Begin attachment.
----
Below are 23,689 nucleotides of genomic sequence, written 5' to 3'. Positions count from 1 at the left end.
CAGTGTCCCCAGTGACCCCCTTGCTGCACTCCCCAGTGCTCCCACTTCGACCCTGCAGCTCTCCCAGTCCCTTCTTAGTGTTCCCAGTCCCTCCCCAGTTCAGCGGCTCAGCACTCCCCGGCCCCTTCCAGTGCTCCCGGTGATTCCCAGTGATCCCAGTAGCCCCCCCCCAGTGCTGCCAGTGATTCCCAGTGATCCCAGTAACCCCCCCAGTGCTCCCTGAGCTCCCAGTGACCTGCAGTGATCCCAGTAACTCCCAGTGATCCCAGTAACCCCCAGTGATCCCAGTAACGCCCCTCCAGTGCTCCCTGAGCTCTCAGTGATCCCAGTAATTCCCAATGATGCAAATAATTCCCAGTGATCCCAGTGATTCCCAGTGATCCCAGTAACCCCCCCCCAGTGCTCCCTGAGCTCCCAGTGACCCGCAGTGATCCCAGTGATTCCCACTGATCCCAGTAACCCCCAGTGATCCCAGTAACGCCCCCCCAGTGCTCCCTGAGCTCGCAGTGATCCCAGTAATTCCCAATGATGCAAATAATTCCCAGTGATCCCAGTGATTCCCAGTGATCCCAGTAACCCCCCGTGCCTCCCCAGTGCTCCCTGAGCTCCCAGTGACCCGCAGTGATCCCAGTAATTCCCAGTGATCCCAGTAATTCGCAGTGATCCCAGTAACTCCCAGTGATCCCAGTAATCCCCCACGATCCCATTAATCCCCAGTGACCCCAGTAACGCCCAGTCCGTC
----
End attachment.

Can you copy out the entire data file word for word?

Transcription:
Below are 23,689 nucleotides of genomic sequence, written 5' to 3'. Positions count from 1 at the left end.
CAGTGTCCCCAGTGACCCCCTTGCTGCACTCCCCAGTGCTCCCACTTCGACCCTGCAGCTCTCCCAGTCCCTTCTTAGTGTTCCCAGTCCCTCCCCAGTTCAGCGGCTCAGCACTCCCCGGCCCCTTCCAGTGCTCCCGGTGATTCCCAGTGATCCCAGTAGCCCCCCCCCAGTGCTGCCAGTGATTCCCAGTGATCCCAGTAACCCCCCCAGTGCTCCCTGAGCTCCCAGTGACCTGCAGTGATCCCAGTAACTCCCAGTGATCCCAGTAACCCCCAGTGATCCCAGTAACGCCCCTCCAGTGCTCCCTGAGCTCTCAGTGATCCCAGTAATTCCCAATGATGCAAATAATTCCCAGTGATCCCAGTGATTCCCAGTGATCCCAGTAACCCCCCCCCAGTGCTCCCTGAGCTCCCAGTGACCCGCAGTGATCCCAGTGATTCCCACTGATCCCAGTAACCCCCAGTGATCCCAGTAACGCCCCCCCAGTGCTCCCTGAGCTCGCAGTGATCCCAGTAATTCCCAATGATGCAAATAATTCCCAGTGATCCCAGTGATTCCCAGTGATCCCAGTAACCCCCCGTGCCTCCCCAGTGCTCCCTGAGCTCCCAGTGACCCGCAGTGATCCCAGTAATTCCCAGTGATCCCAGTAATTCGCAGTGATCCCAGTAACTCCCAGTGATCCCAGTAATCCCCCACGATCCCATTAATCCCCAGTGACCCCAGTAACGCCCAGTCCGTC